Sentencing of Madison Mother Who Starved Her Child
The stepmother of a 15-year-old girl who ran away from home starved and vastly underweight was sentenced Friday to five years in prison on reckless endangerment and mental harm convictions.
Melinda Drabek-Chritton, 43, of Madison, had a role in the neglect of a girl who badly needed professional help to cope with lifelong emotional issues.
But although she initially tried, those issues were not addressed between 2008 and Feb. 6, 2012, when the girl ran away from home barefoot and dressed in pajamas and was found by a passer-by who called police.
……Genovese said that Drabek-Chritton and the girl’s father, Chad Chritton, initially did try to help the girl when they brought her to Wisconsin from Texas in 2006, where she had been living with her birth mother and her mother’s husband, who was a sex offender.
The girl initially claimed that the man had sexually abused her, then denied it, but Dane County Human Services investigators found there was ample evidence to show that she had been sexually abused.
After the girl’s last medical appointment in 2008, Genovese said, Chritton and Drabek-Chritton decided that they “didn’t want to be bothered with her problems and gave up.”
When the girl was found she weighed only 68 pounds. She told police that she had been confined to the basement of the family home, starved and was not allowed to use the bathroom upstairs.
She said Drabek-Chritton abused her and encouraged the girl’s younger half-brothers to treat her badly as well.
Chad Chritton, 42, was convicted in March of felony child neglect but a jury deadlocked on other charges. Prosecutors will re-try him in November.
Drabek-Chritton’s son, Joshua Drabek, 19, is scheduled to stand trial in February on sexual assault and child abuse charges. –Ed Treleven, Stepmom of girl in abuse case Sentenced to five years in prison
This statement from the above article is one reason why I fear the system may fail Richard and Tracy‘s kids (another is the slap on the wrist he got for choking his kid, and other cases I’ve read about in our state in the past several years, of kids being killed after CPS did not do its job):
But he said there is lots of blame to go around. Despite near-constant intervention with the family by Dane County Human Services, nobody helped the girl. “This case is a system failure,” Ozanne said.
CPS was called seven times on the Chrittons, but kept closing the cases as “unsubstantiated.” Even probation agents didn’t catch it.
Reading about this case is also when I first came across this information about food hoarding.
This raised new red flags about Richard and Tracy, because they once told me their kids were hoarding lunchmeat.
Since by now we already knew about the abuse and Richard choking one of the children, my husband and I both wondered if there was more going on than we knew about.
This isn’t about kids sneaking away snack food because their parents don’t want them to have it. This is squirreling away things like lunchmeat and other foods because you don’t know when your next meal will be:
“She said the girl’s behavior in the hospital was consistent with that of a persistently starved person. The girl ordered as many items from the menu as she could, then hoarded the food and tucked some away for later, Knox testified.” —Judge orders trial in Wisconsin starved-teen case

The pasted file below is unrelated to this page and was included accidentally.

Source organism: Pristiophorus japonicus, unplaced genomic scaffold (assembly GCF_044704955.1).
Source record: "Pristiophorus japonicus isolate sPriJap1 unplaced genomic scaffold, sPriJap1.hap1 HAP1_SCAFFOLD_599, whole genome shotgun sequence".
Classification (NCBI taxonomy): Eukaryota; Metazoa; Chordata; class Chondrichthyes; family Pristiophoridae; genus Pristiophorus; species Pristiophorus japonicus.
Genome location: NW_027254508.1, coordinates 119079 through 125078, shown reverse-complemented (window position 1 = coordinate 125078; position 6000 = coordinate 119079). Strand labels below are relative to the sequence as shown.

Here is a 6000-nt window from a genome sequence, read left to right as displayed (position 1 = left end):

So why does a child hoard food? Often food hoarding is directly connected to significant neglect that the child has experienced in consistently having their basic needs for life sustaining food denied or inadequately met.
As a result, the child is forced to become prematurely self-reliant in meeting their own basic needs. –Charley Joyce, Child Neglect and Hoarding Food
Cracker crumbs found under a pillow. Moldy food rotting under the bed. A stash of food hidden in a backpack. A child who sits at a table and eats – and eats – and eats, until you are afraid their stomach can handle no more. Sound familiar?
…Children communicate needs through behavior. On a deeper level, this issue is not about food but about control. The child is not yet ready to trust the adults in his or her life to provide a secure, safe environment.
That trust cannot be won by threats, punishments or shaming behaviors. This behavior does not come out of a vacuum. Rather, it is an adaptive response to deprivation. It often stems from years of food insecurity. –Lisa Dickson, The Power of Food: Tips for Handling Hoarding
Incidences of food maintenance syndrome have been linked to acute stress, particularly from personal traumas such as abuse or maltreatment.
In many cases, children with food maintenance syndrome have undergone periods of neglect where they did not have access to adequate amounts of food.
The child then develops a heightened survival instinct related to food; whenever the child has an opportunity to consume food, he or she does so in excess and hoards any remaining food.
In situations where food is not consistently available to meet basic needs, overeating and food hoarding are natural reactions to fight off potential future starvation.
However, these habits can continue even when food has become readily available thus causing food maintenance syndrome. The characteristics of this disorder are a sign that the person afflicted still feels insecure about whether his/her basic needs will be met….
Food maintenance syndrome is rare in the general population but there are certain demographics where it is very common. In particular, foster children are prone to food maintenance syndrome.
Abused or neglected children who are not in foster care also frequently display symptoms of food maintenance syndrome. —Food Maintenance Syndrome
LYING, STEALING, AND HOARDING FOOD: Survival techniques gone wrong
Read more about this case here.